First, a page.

An American ballplayer would find little solace in a career major league record of two wins, 10 losses.
But even the smallest of major league resumés is a point of pride for Diamondbacks pitcher Edgar Gonzalez, a native of Monterrey, Mexico, who might pitch against his major league club today in an exhibition game between the Diamondbacks and Mexico's entry in the World Baseball Classic. “Not too many (Mexican) guys have played in the big leagues,” Gonzalez said. “We love it, because the whole country knows you're a big leaguer. We've had only, like, 98 players in our history play in the big leagues. I'm the 94th. It's very important to me and to the other (Mexican) guys in the big leagues. I'm proud for Mexico.”
His numbers are correct.
When Gonzalez made his major league debut on June 1, 2003, he became the 94th native of Mexico to appear in a major league game and the 53rd Mexican native to pitch. He was also the youngest player in the majors at that point. He made his debut at age 20, just 14 months after signing a minor league deal at 18.
As a member of the Diamondbacks' active roster, Gonzalez has struggled. He went 0-9 with a 9.32 ERA in 10 starts over two stints with the home club in 2004 to become the fourth pitcher since 1946 to go winless with nine or more losses. In his only major league appearance in 2005, Gonzalez gave up four earned runs in one-third of an inning of a relief appearance.
He's had more success at the minor league level, particularly in the first half of last year. He finished the season with an 11-6 record and 4.37 ERA in 28 appearances (24 starts) with the Triple-A Tucson Sidewinders.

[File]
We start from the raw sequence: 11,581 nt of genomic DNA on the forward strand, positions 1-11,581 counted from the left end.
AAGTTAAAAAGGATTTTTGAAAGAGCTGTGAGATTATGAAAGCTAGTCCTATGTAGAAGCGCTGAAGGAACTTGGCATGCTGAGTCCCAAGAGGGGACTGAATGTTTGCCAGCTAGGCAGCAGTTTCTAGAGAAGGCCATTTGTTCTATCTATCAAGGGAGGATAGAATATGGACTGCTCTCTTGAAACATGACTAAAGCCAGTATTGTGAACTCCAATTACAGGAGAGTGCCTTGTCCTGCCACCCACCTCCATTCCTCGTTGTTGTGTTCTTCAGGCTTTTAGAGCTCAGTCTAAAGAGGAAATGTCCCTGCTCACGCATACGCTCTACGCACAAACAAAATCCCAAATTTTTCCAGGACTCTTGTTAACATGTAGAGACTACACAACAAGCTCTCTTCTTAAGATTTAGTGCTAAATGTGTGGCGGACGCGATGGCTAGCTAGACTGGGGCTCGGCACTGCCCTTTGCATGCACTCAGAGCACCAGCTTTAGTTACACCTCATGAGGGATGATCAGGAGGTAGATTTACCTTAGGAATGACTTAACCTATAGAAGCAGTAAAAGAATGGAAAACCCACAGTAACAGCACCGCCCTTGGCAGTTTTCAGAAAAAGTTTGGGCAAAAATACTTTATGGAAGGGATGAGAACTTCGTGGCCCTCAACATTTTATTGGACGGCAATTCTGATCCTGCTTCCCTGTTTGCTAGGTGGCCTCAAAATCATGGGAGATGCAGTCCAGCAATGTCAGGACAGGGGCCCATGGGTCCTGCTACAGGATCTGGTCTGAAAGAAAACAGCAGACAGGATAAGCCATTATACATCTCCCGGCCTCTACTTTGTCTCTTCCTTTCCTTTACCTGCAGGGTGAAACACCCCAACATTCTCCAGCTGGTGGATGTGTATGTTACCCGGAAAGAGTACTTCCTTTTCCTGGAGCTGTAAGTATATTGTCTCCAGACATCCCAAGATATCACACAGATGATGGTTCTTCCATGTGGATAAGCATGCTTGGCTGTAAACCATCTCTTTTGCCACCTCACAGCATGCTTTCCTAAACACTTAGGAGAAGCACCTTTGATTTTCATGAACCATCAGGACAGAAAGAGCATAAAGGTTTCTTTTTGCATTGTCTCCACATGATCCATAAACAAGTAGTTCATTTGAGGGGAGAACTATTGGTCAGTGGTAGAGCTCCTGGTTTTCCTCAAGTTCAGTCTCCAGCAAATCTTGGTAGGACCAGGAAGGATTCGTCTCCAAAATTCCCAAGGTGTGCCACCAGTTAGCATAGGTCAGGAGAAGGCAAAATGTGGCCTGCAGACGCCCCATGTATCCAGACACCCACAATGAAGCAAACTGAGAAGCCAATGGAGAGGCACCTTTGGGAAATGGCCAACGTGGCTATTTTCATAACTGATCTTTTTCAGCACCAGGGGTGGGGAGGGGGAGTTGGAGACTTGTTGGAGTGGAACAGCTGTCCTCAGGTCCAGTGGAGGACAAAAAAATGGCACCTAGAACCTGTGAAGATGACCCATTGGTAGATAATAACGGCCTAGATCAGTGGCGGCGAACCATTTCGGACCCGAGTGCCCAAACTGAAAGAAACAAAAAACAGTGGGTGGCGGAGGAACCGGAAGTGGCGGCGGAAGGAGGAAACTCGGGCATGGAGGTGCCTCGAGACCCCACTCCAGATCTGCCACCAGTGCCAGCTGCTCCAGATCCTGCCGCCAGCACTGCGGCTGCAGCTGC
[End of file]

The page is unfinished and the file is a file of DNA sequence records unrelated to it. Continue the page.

He's considered a long shot to beat out Claudio Vargas or Brad Halsey for the fifth spot in the Diamondbacks’ rotation, but at 23 he has plenty of baseball ahead of him.
“He's a guy that just needs to get over the hump at the big league level,” Arizona manager Bob Melvin said. “He's got the stuff for it. Just sometimes, you don't have that success, you grind a little bit more, you think about it a little bit more. We expect him to get over it.”
As a member of the Mexican national team, Gonzalez is a huge asset. He is part of a deep pitching staff that is considered a squad strength. They'll have to be up to snuff if they hope to knock off Team USA in Tuesday's opening game of World Baseball Classic pool play at Chase Field.
Gonzalez, who has a small image of the Mexican flag on his glove, said the impact of such a win would do wonders for baseball in his home country, where loyalties are divided between two sports along roughly regional lines.
“If I pitch in the big leagues and I pitch very well, the next day papers in the whole country will say ‘Edgar Gonzalez pitched well for D-Backs’ or Esteban Loaiza or Vinny Castilla. The big guys,” Gonzalez said. “This is important because it's the second-biggest sport. The biggest sport in Mexico is football (soccer). But we have a lot of kids, a lot of young guys, who like the baseball.”